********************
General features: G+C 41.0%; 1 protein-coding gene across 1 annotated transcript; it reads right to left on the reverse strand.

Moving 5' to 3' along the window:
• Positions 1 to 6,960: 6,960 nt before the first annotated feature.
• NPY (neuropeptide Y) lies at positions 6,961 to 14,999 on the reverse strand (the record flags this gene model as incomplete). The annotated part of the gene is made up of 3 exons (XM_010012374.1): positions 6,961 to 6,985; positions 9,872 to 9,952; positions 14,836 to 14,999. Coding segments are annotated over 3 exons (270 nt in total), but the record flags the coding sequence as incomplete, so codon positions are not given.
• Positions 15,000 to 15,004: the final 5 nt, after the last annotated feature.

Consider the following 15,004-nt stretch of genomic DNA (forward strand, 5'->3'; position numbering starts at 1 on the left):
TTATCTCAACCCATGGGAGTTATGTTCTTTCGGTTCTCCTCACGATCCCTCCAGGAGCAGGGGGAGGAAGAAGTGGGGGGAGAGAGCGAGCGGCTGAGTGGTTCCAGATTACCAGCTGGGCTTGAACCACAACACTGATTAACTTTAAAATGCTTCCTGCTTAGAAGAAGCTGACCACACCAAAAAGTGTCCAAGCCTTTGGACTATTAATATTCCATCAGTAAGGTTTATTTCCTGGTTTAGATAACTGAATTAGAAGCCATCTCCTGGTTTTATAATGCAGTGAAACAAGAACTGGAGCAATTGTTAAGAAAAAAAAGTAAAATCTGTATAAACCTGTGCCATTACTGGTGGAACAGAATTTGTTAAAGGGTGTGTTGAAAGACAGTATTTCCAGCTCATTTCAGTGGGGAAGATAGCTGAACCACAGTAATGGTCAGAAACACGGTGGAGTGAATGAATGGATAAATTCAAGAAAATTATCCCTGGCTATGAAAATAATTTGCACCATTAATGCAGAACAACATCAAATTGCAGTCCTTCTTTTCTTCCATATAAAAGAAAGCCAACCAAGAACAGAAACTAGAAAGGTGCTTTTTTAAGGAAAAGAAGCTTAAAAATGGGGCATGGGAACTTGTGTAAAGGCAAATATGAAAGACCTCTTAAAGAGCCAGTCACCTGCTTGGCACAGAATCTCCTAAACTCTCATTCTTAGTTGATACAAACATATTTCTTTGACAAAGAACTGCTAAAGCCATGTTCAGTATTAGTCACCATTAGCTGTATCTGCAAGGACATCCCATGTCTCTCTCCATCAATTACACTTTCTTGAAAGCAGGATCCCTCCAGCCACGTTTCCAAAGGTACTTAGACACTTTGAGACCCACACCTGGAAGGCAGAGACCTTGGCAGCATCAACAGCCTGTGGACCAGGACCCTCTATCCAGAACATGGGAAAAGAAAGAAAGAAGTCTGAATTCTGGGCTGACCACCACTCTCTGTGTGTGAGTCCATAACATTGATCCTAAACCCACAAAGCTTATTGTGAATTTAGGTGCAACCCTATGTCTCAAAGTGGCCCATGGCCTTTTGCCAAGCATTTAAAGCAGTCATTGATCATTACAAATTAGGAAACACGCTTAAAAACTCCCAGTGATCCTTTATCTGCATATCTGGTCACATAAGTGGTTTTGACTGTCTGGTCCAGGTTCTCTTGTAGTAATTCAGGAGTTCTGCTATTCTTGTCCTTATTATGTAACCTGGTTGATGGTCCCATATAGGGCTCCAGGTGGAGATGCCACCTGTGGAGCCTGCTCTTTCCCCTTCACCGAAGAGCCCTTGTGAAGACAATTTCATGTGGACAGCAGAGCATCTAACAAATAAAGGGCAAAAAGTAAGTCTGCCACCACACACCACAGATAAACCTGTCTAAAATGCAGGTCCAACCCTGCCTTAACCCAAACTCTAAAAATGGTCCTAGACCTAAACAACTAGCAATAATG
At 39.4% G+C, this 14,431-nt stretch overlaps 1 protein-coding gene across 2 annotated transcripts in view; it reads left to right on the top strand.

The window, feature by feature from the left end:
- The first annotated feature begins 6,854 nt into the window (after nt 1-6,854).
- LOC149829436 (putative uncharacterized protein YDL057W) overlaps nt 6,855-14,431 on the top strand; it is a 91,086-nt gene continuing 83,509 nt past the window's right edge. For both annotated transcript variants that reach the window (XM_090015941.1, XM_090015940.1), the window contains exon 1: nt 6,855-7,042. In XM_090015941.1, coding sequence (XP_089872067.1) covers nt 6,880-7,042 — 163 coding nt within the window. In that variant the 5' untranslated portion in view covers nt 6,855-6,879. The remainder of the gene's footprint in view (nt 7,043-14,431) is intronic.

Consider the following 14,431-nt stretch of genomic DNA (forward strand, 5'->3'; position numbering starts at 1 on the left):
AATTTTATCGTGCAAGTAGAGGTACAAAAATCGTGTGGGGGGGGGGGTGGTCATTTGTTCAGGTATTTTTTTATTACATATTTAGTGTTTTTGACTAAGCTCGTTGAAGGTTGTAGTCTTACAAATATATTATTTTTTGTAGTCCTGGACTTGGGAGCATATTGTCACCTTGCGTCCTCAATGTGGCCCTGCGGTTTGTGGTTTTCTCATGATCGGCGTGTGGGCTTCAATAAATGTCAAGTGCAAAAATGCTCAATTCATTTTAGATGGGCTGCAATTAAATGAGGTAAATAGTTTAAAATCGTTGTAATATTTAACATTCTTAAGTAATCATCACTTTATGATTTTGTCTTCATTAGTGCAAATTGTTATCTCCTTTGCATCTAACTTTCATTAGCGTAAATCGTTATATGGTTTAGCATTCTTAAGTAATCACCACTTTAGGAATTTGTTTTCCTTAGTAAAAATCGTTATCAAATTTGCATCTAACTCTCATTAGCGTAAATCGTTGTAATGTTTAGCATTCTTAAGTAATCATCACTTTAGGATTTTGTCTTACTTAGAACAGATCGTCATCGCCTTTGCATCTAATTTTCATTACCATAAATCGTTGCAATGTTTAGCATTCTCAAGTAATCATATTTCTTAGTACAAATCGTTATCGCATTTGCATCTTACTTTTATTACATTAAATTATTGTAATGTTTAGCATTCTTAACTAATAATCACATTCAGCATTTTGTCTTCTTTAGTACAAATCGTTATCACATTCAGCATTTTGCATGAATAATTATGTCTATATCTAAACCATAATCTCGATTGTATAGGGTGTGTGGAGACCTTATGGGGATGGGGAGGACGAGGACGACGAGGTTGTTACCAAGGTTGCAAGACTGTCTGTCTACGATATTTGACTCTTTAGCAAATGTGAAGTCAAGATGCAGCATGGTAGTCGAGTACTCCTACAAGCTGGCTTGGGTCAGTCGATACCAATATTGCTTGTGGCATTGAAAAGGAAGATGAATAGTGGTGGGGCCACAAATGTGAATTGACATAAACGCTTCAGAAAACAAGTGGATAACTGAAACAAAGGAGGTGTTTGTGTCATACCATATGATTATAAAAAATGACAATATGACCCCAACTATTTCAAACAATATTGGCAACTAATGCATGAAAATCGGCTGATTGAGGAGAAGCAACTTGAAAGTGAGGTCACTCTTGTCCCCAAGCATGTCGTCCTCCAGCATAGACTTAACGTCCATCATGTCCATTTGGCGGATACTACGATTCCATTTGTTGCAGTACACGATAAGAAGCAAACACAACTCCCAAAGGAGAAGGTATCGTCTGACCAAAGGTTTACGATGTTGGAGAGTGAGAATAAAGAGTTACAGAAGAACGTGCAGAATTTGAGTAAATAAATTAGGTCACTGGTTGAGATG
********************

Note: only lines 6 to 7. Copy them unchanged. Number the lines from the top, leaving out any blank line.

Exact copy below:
Consider the following 15,004-nt stretch of genomic DNA (forward strand, 5'->3'; position numbering starts at 1 on the left):
TTATCTCAACCCATGGGAGTTATGTTCTTTCGGTTCTCCTCACGATCCCTCCAGGAGCAGGGGGAGGAAGAAGTGGGGGGAGAGAGCGAGCGGCTGAGTGGTTCCAGATTACCAGCTGGGCTTGAACCACAACACTGATTAACTTTAAAATGCTTCCTGCTTAGAAGAAGCTGACCACACCAAAAAGTGTCCAAGCCTTTGGACTATTAATATTCCATCAGTAAGGTTTATTTCCTGGTTTAGATAACTGAATTAGAAGCCATCTCCTGGTTTTATAATGCAGTGAAACAAGAACTGGAGCAATTGTTAAGAAAAAAAAGTAAAATCTGTATAAACCTGTGCCATTACTGGTGGAACAGAATTTGTTAAAGGGTGTGTTGAAAGACAGTATTTCCAGCTCATTTCAGTGGGGAAGATAGCTGAACCACAGTAATGGTCAGAAACACGGTGGAGTGAATGAATGGATAAATTCAAGAAAATTATCCCTGGCTATGAAAATAATTTGCACCATTAATGCAGAACAACATCAAATTGCAGTCCTTCTTTTCTTCCATATAAAAGAAAGCCAACCAAGAACAGAAACTAGAAAGGTGCTTTTTTAAGGAAAAGAAGCTTAAAAATGGGGCATGGGAACTTGTGTAAAGGCAAATATGAAAGACCTCTTAAAGAGCCAGTCACCTGCTTGGCACAGAATCTCCTAAACTCTCATTCTTAGTTGATACAAACATATTTCTTTGACAAAGAACTGCTAAAGCCATGTTCAGTATTAGTCACCATTAGCTGTATCTGCAAGGACATCCCATGTCTCTCTCCATCAATTACACTTTCTTGAAAGCAGGATCCCTCCAGCCACGTTTCCAAAGGTACTTAGACACTTTGAGACCCACACCTGGAAGGCAGAGACCTTGGCAGCATCAACAGCCTGTGGACCAGGACCCTCTATCCAGAACATGGGAAAAGAAAGAAAGAAGTCTGAATTCTGGGCTGACCACCACTCTCTGTGTGTGAGTCCATAACATTGATCCTAAACCCACAAAGCTTATTGTGAATTTAGGTGCAACCCTATGTCTCAAAGTGGCCCATGGCCTTTTGCCAAGCATTTAAAGCAGTCATTGATCATTACAAATTAGGAAACACGCTTAAAAACTCCCAGTGATCCTTTATCTGCATATCTGGTCACATAAGTGGTTTTGACTGTCTGGTCCAGGTTCTCTTGTAGTAATTCAGGAGTTCTGCTATTCTTGTCCTTATTATGTAACCTGGTTGATGGTCCCATATAGGGCTCCAGGTGGAGATGCCACCTGTGGAGCCTGCTCTTTCCCCTTCACCGAAGAGCCCTTGTGAAGACAATTTCATGTGGACAGCAGAGCATCTAACAAATAAAGGGCAAAAAGTAAGTCTGCCACCACACACCACAGATAAACCTGTCTAAAATGCAGGTCCAACCCTGCCTTAACCCAAACTCTAAAAATGGTCCTAGACCTAAACAACTAGCAATAATG